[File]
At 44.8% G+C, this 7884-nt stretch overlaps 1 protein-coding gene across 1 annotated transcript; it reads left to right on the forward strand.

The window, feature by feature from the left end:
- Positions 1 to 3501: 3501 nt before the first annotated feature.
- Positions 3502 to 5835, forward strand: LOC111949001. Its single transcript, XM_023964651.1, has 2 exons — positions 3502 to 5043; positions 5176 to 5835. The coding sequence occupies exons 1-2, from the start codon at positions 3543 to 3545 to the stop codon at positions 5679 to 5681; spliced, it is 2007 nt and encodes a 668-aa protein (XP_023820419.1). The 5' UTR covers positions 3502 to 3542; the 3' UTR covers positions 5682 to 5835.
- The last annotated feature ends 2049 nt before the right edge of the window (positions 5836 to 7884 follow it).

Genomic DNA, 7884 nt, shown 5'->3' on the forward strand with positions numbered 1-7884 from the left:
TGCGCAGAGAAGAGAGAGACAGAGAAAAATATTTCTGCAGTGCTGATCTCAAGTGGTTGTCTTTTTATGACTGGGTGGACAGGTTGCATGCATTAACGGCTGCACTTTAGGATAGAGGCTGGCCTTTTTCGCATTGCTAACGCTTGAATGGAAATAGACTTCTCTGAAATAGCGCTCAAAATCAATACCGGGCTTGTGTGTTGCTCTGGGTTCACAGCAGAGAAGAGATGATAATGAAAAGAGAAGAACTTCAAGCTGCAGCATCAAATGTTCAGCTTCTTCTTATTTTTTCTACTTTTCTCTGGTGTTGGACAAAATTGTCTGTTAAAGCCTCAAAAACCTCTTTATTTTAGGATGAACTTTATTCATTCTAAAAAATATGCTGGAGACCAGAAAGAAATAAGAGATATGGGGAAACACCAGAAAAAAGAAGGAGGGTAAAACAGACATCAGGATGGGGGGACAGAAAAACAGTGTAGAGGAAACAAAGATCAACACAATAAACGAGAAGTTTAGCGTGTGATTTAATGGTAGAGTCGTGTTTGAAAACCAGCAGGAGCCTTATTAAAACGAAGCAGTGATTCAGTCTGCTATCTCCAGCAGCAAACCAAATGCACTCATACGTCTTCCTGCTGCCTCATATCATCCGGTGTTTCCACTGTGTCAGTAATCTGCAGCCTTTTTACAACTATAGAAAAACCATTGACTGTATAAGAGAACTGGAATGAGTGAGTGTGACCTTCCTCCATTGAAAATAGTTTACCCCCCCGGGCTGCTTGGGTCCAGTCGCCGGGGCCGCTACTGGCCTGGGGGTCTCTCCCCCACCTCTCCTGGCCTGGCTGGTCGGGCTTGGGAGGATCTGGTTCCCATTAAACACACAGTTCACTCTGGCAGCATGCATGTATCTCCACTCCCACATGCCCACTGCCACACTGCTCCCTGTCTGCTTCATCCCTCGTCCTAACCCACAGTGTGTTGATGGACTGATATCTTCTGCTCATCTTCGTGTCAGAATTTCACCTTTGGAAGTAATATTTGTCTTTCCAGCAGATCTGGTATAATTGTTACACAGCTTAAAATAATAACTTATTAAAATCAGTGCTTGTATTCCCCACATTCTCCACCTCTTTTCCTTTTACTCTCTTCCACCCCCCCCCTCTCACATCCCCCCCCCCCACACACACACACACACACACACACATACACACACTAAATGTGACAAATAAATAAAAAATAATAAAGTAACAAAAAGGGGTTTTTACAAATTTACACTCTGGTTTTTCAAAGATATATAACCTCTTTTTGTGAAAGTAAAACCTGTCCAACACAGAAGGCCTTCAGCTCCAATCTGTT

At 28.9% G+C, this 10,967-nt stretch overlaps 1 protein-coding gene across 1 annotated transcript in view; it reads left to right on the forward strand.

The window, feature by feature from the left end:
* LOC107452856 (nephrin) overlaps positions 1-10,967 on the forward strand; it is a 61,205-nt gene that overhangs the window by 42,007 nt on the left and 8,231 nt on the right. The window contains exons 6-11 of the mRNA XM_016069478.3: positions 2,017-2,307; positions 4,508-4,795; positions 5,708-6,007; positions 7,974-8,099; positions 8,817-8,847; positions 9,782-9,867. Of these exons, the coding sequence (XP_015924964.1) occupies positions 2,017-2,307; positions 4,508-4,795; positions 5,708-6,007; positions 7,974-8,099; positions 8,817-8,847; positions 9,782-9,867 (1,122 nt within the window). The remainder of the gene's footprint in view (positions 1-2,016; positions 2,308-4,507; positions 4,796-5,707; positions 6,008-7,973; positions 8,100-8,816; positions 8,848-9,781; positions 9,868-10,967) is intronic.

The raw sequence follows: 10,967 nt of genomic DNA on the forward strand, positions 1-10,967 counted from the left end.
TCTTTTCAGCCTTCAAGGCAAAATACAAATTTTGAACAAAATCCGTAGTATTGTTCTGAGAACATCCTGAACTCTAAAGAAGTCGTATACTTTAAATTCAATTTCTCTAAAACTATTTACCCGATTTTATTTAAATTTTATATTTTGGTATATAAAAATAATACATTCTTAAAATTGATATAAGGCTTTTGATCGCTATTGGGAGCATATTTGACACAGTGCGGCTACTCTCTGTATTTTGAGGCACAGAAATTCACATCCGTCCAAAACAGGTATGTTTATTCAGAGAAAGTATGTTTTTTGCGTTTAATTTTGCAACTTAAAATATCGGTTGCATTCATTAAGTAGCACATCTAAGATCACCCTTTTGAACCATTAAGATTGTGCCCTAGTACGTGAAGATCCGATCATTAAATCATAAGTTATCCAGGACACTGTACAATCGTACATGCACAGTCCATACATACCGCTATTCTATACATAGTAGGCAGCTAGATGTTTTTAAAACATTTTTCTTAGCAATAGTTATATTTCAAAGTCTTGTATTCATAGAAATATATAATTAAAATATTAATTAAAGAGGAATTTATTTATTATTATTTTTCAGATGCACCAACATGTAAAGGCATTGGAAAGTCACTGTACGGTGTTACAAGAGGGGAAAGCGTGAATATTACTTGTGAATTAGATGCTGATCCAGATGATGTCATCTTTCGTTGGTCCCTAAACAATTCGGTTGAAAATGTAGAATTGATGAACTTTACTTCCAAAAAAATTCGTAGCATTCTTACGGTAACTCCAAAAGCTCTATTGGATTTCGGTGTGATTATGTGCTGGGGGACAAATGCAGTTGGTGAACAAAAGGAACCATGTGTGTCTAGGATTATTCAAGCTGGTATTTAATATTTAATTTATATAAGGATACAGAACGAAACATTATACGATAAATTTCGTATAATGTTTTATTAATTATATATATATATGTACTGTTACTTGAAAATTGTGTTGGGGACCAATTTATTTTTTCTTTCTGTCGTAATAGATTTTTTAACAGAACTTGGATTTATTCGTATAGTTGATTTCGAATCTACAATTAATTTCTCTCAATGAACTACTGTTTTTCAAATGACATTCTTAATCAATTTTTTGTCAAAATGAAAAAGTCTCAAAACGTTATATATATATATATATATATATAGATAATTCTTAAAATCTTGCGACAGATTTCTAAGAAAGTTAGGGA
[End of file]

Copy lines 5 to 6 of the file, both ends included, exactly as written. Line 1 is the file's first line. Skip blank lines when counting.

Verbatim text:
- The last annotated feature ends 2049 nt before the right edge of the window (positions 5836 to 7884 follow it).

Genomic DNA, 7884 nt, shown 5'->3' on the forward strand with positions numbered 1-7884 from the left: